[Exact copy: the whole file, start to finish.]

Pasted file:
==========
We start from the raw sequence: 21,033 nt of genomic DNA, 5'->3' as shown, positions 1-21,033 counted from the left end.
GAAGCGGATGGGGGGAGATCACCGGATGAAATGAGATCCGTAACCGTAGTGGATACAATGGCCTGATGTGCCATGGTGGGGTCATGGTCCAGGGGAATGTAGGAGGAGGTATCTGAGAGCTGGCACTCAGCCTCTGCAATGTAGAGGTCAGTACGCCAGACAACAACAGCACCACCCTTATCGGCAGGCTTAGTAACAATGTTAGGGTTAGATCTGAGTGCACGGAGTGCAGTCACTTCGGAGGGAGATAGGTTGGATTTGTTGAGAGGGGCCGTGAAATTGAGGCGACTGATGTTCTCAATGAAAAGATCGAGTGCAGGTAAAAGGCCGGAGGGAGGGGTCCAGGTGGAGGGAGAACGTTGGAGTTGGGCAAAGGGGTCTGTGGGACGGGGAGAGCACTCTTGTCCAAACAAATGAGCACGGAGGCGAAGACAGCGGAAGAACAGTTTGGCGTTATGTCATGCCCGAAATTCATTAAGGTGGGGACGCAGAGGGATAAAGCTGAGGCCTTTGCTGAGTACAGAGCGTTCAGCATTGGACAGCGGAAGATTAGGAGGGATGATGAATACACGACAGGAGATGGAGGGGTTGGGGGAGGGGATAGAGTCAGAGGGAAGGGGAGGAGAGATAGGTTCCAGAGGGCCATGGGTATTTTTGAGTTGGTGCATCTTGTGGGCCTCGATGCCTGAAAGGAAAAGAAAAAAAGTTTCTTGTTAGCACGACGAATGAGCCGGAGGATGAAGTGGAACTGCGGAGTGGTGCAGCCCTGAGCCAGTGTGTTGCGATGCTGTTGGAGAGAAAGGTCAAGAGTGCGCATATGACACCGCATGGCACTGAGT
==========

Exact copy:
We start from the raw sequence: 21,033 nt of genomic DNA, 5'->3' as shown, positions 1-21,033 counted from the left end.
GAAGCGGATGGGGGGAGATCACCGGATGAAATGAGATCCGTAACCGTAGTGGATACAATGGCCTGATGTGCCATGGTGGGGTCATGGTCCAGGGGAATGTAGGAGGAGGTATCTGAGAGCTGGCACTCAGCCTCTGCAATGTAGAGGTCAGTACGCCAGACAACAACAGCACCACCCTTATCGGCAGGCTTAGTAACAATGTTAGGGTTAGATCTGAGTGCACGGAGTGCAGTCACTTCGGAGGGAGATAGGTTGGATTTGTTGAGAGGGGCCGTGAAATTGAGGCGACTGATGTTCTCAATGAAAAGATCGAGTGCAGGTAAAAGGCCGGAGGGAGGGGTCCAGGTGGAGGGAGAACGTTGGAGTTGGGCAAAGGGGTCTGTGGGACGGGGAGAGCACTCTTGTCCAAACAAATGAGCACGGAGGCGAAGACAGCGGAAGAACAGTTTGGCGTTATGTCATGCCCGAAATTCATTAAGGTGGGGACGCAGAGGGATAAAGCTGAGGCCTTTGCTGAGTACAGAGCGTTCAGCATTGGACAGCGGAAGATTAGGAGGGATGATGAATACACGACAGGAGATGGAGGGGTTGGGGGAGGGGATAGAGTCAGAGGGAAGGGGAGGAGAGATAGGTTCCAGAGGGCCATGGGTATTTTTGAGTTGGTGCATCTTGTGGGCCTCGATGCCTGAAAGGAAAAGAAAAAAAGTTTCTTGTTAGCACGACGAATGAGCCGGAGGATGAAGTGGAACTGCGGAGTGGTGCAGCCCTGAGCCAGTGTGTTGCGATGCTGTTGGAGAGAAAGGTCAAGAGTGCGCATATGACACCGCATGGCACTGAGT